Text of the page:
Human-Computer Information Retrieval
, School of Information and Library Science, University of North Carolina at
Date: Friday, November 12, 2004
Time: 1:30 PM to 2:30 PM
Refreshments: 1:15 PM
Location: Patil Seminar Room (32-G449)
Host: Jaime Teevan, CSAIL
Contact: Jaime Teevan, (617) 253-1611, firstname.lastname@example.org
Speaker URL: None
TALK: Human-Computer Information Retrieval
The information retrieval (IR) research community has made remarkable progress over the past half century, leveraging the power of computers to move is from card catalogs to the World Wide Web. Even with today's powerful machine learning techniques, we may be reaching the limits of how much we can improve the precision-recall curve toward optimality. This talk will argue that the only hope of significantly improving the overall information retrieval experience is to more seriously address the roles and behaviors of human information seekers. Some of this challenge will fall to the culture (schools, the marketplace, the installed base of IR experience), but a more timely attack can be made by creating systems that actively engage the information seeker in the process through highly interactive user interfaces. In essence, this argues for tightly coupled, human-centered cooperation between people and systems.
Gary Marchionini, is the Cary C. Boshamer Professor of Information Science in the School of Information and Library Science at the University of North Carolina at Chapel Hill. His Ph.D. is from Wayne State University in mathematics education with an emphasis on educational computing. His research interests are in human information interaction, digital libraries, information retrieval, digital government and information technology policy. He has had grants or contracts from the National Science Foundation, U.S. Department of Education, Council on Library Resources, the National Library of Medicine, the Library of Congress, the Kellogg Foundation, and NASA, among others. He was the Conference Chair for ACM Digital Library '96 Conference and program chair for ACM-IEEE Joint Conference on Digital Libraries in 2002 and co-program chair for the ACM SIGIR Conference in 2005. He is editor-in-chief for the ACM Transactions on Information Systems and serves on the editorial boards of a dozen scholarly journals. He has published more than one hundred articles, chapters, and conference papers in the information science, computer science, and education literatures. He founded the Interaction Design Laboratory at UNC-CH.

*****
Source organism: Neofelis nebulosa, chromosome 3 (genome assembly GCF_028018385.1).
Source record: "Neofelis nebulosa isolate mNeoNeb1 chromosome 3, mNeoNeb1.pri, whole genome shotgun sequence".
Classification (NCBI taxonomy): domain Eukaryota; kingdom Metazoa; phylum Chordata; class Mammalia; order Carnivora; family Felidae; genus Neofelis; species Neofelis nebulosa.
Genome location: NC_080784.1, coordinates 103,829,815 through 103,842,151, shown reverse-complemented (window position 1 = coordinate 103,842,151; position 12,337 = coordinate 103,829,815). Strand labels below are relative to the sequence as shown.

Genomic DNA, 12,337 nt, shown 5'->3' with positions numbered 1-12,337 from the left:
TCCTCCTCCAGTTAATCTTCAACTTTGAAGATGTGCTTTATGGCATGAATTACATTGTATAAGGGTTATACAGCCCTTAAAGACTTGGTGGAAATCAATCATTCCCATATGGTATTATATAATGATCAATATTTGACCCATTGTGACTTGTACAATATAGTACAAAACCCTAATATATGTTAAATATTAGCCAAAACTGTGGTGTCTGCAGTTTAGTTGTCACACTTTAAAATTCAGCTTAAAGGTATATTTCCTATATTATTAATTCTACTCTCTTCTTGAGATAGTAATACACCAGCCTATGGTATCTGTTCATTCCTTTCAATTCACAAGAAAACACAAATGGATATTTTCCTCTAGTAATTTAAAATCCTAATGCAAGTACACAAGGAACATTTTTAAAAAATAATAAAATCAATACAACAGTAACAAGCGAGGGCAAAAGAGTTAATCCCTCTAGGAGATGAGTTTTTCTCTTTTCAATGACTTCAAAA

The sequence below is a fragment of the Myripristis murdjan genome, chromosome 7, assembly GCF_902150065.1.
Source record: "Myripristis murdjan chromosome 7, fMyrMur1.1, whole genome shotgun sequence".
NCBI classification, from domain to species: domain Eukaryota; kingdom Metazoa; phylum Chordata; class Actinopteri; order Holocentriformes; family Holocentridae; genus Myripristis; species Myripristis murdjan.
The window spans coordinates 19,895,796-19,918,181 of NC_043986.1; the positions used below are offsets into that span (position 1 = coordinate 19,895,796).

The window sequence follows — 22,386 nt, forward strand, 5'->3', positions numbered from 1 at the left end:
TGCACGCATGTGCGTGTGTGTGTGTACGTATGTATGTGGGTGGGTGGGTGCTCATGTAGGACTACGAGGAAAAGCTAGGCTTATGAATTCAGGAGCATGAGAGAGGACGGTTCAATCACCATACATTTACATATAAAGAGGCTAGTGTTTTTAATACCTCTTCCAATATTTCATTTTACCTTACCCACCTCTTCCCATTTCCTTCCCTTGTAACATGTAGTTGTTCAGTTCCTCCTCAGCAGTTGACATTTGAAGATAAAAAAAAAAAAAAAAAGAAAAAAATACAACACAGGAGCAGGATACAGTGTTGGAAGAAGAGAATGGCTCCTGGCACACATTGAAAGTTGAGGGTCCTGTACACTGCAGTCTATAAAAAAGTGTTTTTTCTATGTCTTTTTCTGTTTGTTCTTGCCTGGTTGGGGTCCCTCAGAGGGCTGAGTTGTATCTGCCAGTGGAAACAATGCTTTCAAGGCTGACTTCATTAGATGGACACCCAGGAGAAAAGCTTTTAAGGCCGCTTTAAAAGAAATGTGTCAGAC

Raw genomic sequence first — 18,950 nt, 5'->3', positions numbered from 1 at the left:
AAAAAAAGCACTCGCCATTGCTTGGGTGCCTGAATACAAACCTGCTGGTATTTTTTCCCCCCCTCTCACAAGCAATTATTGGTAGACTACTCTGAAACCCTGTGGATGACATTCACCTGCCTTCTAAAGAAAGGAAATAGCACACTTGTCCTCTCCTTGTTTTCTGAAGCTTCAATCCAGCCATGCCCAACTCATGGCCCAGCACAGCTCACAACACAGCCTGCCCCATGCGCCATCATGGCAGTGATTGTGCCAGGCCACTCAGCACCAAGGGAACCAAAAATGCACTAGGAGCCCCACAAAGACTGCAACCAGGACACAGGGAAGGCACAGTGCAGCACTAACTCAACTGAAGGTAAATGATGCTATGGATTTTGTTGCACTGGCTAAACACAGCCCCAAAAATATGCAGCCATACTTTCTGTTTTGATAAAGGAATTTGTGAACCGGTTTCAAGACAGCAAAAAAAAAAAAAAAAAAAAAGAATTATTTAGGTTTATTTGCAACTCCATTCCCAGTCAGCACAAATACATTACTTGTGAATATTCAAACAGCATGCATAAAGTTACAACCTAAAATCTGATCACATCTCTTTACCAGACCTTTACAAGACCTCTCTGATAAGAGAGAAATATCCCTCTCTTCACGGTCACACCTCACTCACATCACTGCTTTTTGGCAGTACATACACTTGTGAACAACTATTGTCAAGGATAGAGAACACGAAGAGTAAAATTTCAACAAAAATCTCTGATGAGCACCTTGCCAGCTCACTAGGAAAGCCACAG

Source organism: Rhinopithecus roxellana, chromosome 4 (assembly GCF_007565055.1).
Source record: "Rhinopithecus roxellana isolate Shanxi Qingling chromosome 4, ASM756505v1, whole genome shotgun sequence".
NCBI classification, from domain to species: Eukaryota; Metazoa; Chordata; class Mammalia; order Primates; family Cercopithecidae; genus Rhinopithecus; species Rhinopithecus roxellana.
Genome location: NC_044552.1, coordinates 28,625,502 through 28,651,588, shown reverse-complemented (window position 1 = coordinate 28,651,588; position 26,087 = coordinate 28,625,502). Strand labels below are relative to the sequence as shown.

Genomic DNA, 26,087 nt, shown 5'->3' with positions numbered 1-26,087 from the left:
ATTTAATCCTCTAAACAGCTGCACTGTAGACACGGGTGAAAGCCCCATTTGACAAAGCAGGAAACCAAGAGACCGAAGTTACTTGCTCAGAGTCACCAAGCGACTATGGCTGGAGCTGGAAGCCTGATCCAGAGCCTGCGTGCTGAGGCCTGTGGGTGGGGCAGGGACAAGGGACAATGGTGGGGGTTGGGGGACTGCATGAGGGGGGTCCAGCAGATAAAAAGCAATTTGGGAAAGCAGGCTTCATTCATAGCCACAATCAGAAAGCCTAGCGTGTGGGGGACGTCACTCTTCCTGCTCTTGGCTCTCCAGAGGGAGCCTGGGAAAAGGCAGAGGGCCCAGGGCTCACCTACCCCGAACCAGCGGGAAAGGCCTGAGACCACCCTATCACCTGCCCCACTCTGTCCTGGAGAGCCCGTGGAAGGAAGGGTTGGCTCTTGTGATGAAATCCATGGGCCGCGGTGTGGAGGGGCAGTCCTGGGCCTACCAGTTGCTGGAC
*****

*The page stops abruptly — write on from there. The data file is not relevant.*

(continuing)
Created by Linda L. Julien at Wednesday, June 19, 2013 at 6:21 AM.